Manuel Garcia IT consultant with a focus on the required human capabilities for Digital Transformation. Global Lynx's US Regional and Operations Manager.

The Best First Step to Take when Adopting DevOps

2 min read

DevOps adoptions are certainly something going trendy; not really because of being popular, but rather because our times demand it. The digital era has pushed businesses to embrace digital transformation, and part of that is being able to create a wide offering of digital products and services, for which DevOps provides the capabilities to streamline a software delivery pipeline and to continuously deliver quality software products to customers.

However, the question many people ask themselves when adopting DevOps is: “What is the first step I should take?”, especially with DevOps involving many things, from tools to practices and capabilities, and from infrastructure and code to culture.

What Does Your Business Need?

Having a strategy in place is key (though this might not be the very first step to take), and in order to build a good strategy we need to know what the business’ needs are. In the end, DevOps is necessary because businesses need to deliver better software products faster to their customers, but there will be other specific requirements in every business that drive a DevOps adoption.

Having clarity about this will allow us to set the right vision for DevOps, identify the elements and stakeholders that need to be involved, define targets for the program and guide the adoption or implementation path in the right direction. But let’s get right to the point.

Beyond “What”: “Why”

You may be familiar with Simon Sinek’s book “Know Your Why” (you may also recall the famous video “Start With Why”), and that’s precisely what I’m talking about here. Beyond understanding “what your business needs”, we need to ask ourselves (and explain to all the stakeholders of course!) “Why” DevOps is necessary. If you cannot answer this question, then it’s very likely you don’t really need DevOps. You may still adopt it even if you don’t know “why” it is necessary, but I’m afraid you won’t be able to inspire most people to embrace it, and moreover demonstrate too much strategic or business value from the initiative or program.

People’s engagement is key for DevOps to be successful. As Simon says (literally), and I quote: “If you don’t know why you do what you do … how will you ever get people to vote for you or buy something from you, or more importantly, be loyal?”. Even before thinking what your business needs, ask yourself why your organization needs DevOps. That’s probably the ultimate first step to take when adopting DevOps.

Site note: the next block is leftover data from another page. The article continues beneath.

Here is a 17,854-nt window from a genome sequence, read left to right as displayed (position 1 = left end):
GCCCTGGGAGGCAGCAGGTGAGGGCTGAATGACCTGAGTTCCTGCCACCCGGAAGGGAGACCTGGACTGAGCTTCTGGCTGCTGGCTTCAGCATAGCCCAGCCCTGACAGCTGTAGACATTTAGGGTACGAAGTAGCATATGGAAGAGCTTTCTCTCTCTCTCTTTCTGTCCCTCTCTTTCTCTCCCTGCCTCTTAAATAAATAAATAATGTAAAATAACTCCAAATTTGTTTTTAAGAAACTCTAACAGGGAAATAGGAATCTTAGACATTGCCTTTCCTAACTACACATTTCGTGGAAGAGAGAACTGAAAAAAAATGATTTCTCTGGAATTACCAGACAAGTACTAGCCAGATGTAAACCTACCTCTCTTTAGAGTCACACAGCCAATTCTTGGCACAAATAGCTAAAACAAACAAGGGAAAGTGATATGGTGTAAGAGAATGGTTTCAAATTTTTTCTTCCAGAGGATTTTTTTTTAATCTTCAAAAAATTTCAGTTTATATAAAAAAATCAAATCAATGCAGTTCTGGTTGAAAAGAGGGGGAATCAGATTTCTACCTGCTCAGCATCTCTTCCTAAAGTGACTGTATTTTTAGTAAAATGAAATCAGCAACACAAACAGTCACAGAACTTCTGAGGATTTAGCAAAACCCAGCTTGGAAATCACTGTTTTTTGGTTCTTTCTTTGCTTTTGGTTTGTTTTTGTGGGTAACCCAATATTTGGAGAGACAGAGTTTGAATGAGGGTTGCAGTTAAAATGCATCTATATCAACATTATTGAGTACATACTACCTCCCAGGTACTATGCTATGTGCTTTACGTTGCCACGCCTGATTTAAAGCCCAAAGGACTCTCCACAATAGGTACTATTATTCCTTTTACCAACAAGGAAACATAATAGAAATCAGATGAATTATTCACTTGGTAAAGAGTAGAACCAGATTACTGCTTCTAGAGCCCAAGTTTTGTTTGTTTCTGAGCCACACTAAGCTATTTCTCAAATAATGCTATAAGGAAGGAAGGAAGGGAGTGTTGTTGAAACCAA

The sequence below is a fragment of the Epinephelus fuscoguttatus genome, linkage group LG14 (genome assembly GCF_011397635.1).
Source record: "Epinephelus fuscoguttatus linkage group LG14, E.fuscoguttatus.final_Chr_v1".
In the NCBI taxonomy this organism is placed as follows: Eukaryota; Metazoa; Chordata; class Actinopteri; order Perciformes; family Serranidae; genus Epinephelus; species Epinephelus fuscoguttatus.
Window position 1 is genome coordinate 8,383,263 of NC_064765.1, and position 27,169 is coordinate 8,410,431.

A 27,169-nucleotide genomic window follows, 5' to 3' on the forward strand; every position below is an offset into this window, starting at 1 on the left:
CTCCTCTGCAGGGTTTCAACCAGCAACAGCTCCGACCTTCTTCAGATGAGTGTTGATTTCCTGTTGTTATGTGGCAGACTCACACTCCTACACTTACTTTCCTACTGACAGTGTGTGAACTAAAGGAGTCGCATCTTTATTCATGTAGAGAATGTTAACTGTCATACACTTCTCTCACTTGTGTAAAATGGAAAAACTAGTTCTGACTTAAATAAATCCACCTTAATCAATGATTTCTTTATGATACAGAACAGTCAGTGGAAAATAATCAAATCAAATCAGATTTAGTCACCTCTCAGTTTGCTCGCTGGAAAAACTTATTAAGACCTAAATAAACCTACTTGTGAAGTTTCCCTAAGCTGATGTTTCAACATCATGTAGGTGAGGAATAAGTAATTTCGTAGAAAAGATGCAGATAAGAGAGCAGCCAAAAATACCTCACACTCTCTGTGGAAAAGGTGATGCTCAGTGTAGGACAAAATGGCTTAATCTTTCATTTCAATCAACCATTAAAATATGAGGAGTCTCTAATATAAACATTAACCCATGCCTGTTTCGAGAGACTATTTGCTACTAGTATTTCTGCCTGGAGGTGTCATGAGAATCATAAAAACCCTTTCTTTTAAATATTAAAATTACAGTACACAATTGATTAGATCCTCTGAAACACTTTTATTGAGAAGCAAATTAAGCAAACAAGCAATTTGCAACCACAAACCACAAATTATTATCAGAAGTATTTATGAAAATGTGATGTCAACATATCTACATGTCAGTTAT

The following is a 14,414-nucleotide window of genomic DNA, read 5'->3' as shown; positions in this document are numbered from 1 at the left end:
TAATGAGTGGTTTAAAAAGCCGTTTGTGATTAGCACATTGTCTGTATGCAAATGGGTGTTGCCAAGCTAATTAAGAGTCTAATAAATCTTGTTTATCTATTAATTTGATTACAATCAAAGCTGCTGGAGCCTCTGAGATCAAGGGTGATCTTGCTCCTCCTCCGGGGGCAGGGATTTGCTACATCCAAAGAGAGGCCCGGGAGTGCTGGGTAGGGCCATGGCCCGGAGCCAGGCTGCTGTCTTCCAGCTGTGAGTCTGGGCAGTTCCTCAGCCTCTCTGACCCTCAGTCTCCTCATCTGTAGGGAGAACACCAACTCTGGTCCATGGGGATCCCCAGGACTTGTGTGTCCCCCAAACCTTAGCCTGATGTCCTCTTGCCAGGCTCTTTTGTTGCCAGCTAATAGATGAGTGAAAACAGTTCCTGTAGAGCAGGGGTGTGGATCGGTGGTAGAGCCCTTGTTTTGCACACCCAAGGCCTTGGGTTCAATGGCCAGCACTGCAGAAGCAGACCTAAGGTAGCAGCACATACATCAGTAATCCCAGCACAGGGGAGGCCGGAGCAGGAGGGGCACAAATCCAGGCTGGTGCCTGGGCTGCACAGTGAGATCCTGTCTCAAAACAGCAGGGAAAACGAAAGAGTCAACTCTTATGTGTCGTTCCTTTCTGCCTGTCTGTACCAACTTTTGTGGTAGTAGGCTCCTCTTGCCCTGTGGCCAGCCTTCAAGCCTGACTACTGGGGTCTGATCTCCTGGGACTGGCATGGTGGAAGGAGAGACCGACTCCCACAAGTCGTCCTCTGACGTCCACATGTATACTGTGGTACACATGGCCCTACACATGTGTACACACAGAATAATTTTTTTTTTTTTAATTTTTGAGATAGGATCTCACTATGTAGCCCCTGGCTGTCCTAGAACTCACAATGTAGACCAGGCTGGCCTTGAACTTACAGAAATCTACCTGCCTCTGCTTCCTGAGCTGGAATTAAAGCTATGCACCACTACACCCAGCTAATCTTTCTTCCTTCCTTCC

The answer to “Why” will give you the reasons to change; these are your business drivers. Now you need to build everything from here, linking your strategy to your drivers, your plans to your strategy, your operational targets to your plans, and your practices and tools to your targets, and then develop people’s capabilities and skills based on the practices and tools you need to have in place. Only then you will be able to deliver actual business value from DevOps.

The Risk of Maintaining an Operational Focus

If you just focus on the operational aspects of DevOps, you might find yourself implementing CI/CD tools as the first step in your overall adoption, which is not necessarily bad; however, the business value you might be getting from this could be very low, or even null, regardless of the operational benefits you may perceive with such an effort. Operational practices and tools are necessary, but linking them all the way up to a strategy and business drivers will definitely increase the success of your overall DevOps program, even at the most operational and technical levels.

The DevOps Must-Haves

Despite what first step you decide to take, there are certain practices that need to be present in every DevOps adoption initiative, regardless of the particularities of each industry and organization.

CI/CD, DevSecOps and Test Automation are the common denominators that must be adopted in any new-generation software delivery pipeline. New DevOps adoptions usually start by implementing a CI/CD tool, and then build on it as experience is gained. The good news is that all these items can be implemented relatively easily and quickly, in such a way that the organizations starts reaping benefits within 3 to 4 months.

Next October 29, at 1:30 p.m. ET, Global Lynx will be hosting a live session titled “How to Quickly Enable DevOps must-haves: CI/CD, DevSecOps and Test Automation”, where we will discuss these mandatory capabilities with the community of DevOps professionals and listen to your input and feedback. Be sure to register to this event by visiting https://globallynx.com/ITLIVE.

Manuel Garcia
Manuel Garcia IT consultant with a focus on the required human capabilities for Digital Transformation. Global Lynx's US Regional and Operations Manager.